There are few people of whom it could be said that they were there at the ‘birth’ of a movement, but Steve ‘Silk’ Hurley is one such individual.
As the maestro behind such early dance classics as Music Is The Key, Jack Your Body and Let The Music Take Control, Steve, along with other luminaries such as Marshall Jefferson, Farley ‘Jackmaster’ Funk and Frankie Knuckles, is regarded a figurehead in the emergence of the house sound in Chicago in the early 80s.
He’s also an accomplished remixer – of artists such as Michael Jackson, Prince and Mary J Blige – and a four-time Grammy nominee (not forgetting heading up dance group J.M. Silk)… all the time remaining true to his house roots.
These days, he’s the co-owner of S&S Records, Inc, alongside business partner Shannon ‘DJ Skip’ Syas, and continues to produce and remix tracks by some of the industry’s hottest artists.
Part two of our ORIGINALS interview will follow tomorrow, but for the meantime, it’s over to you… Steve ‘Silk’ Hurley.
Q. How did you get into music?
It all started with my dad, I think, who used to listen to a lot of jazz, R&B and things like that, and over the years our taste in music became quite similar. When I was growing up, you had producers like Quincy Jones, George Benson, Rod Temperton coming through.
I really liked the production values of it; the analogue synth sounds and the nice warm drums that Quincy would do. Things that sounded not too harsh on the ear, you know?
I was also a big fan of Parliament Funkadelic. That’s probably where I got the idea to use claps in my records, as there are a lot of claps in Parliament Funkadelic. I think if you track back to the music I was listening in my childhood, you can hear the references in the records I put out later.
I remember when I was growing up I got a job at the grocery store and spent all my money on records. I didn’t have very many to be honest, and I used to borrow a lot of my brother’s records and create these cassette tapes, combining music from the records and music taped off the radio, and gave them to people as gifts.
I didn’t really know anything about DJing at the time, I just liked listening to music and playing music for my friends.
Q. What was your first experience of DJing?
There was this hall in high school, where we had these parties. There were two turntables, and each one had a little speaker on it. So we would put the mic next to the turntable and play it out to the room. The sound was really horrible, but it was better than what they were used to, so it kind of worked.
In hindsight, maybe they didn’t know what they were doing, but I didn’t know either.
I remember thinking, ‘if we had two turntables, we wouldn’t need to have a gap between records‘, but there was no discussion of using a mixer or anything like that. That’s how early it was – people wouldn’t even expect two records to be ‘mixed’ together.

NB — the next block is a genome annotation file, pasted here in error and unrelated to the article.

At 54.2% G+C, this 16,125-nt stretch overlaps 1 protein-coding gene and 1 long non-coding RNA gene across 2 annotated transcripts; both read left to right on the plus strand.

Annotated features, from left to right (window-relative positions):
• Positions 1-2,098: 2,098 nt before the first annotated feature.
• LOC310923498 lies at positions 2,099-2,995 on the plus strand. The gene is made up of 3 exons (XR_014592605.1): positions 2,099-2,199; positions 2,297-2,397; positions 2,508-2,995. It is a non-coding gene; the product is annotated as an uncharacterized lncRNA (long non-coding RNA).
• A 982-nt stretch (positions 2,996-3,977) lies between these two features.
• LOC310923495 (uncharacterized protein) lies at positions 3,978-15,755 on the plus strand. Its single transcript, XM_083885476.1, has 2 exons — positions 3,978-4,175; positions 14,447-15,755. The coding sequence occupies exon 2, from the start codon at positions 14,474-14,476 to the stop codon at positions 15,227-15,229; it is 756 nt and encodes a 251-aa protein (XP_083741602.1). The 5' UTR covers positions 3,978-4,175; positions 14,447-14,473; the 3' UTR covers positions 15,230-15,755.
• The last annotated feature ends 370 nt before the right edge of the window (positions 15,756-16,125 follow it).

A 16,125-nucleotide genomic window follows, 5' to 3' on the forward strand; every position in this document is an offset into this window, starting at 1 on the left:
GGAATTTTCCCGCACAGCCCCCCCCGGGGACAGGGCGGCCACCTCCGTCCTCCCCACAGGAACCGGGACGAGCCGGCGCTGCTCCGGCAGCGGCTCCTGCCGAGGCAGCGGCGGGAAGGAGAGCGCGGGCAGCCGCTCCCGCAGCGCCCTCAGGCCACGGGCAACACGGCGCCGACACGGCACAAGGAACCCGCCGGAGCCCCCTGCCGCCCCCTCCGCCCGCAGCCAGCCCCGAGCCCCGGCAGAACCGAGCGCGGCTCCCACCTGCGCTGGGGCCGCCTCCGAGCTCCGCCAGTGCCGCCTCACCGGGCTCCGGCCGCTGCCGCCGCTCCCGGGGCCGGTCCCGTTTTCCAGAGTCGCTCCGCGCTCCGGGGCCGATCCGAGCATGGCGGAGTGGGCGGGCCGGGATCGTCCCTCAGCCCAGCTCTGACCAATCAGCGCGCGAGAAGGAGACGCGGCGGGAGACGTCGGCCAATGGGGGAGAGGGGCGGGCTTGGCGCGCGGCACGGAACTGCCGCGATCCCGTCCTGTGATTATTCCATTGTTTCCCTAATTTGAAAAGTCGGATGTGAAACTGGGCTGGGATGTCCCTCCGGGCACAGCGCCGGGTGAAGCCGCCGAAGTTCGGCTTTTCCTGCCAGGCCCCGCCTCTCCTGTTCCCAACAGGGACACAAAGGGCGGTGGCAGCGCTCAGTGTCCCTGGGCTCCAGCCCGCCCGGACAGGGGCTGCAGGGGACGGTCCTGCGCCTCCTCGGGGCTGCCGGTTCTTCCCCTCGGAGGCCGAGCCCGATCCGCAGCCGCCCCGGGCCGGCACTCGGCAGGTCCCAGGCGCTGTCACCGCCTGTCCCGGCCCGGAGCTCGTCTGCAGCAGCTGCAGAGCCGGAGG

Late in my high school years there was this radio programme with Kenny ‘Jammin’ Jason and Peter Lewicki, Disco DAI, and they were doing real mixing with tracks like Donna Summer, Chaka Khan and other records I really liked.
I couldn’t believe how they were doing it – I thought being a DJ was just about playing one record after another, but there was so much more to it.
Q. What did you do in college?
Because I had an analytical mind like my dad, I thought I wanted to be an engineer, so I set out to be an electrical engineer, and got accepted into the University of Illinois.
But once I started to take classes, it suddenly got real for me – I was doing calculus, and biology and all these things I didn’t know much about. Needless to say, I checked out of that school and started to pursue my music.
Q. At this point, how much of an influence was the Chicago nightclub scene on your music and DJing?
I wasn’t really exposed to it as much as you might think. I heard about Frankie Knuckles at the Warehouse when I was in high school, but my parents were quite strict, there was no way I could go to a party that started at midnight.
I think if I had the chance to go, I would have had a very quick lesson on how to mix and DJ properly. I was very far removed from it all.
Sometimes at the high school they would have a homecoming dance or something like that, and they would bring in a professional sound system. But they wouldn’t even attempt to mix the records together, they would just say something on the mic and put on the next record.
When I graduated high school, though – that’s when everything started to change. Not only was there Frankie at the Warehouse, but you also had The Chosen Few playing at a place called The Loft.
I remember sneaking out of the house one day and going to The Loft – maybe around 1981 – and I got exposed to incredible music: records on Philly International, Salsoul, Becket. That was the first time I was properly exposed to people that knew how to mix. It was incredible.
I took all my money from working at the grocery store, and bought a set of belt drive turntables and a Gemini mixer; I even built my own turntable case out of wood. I was on the fast track!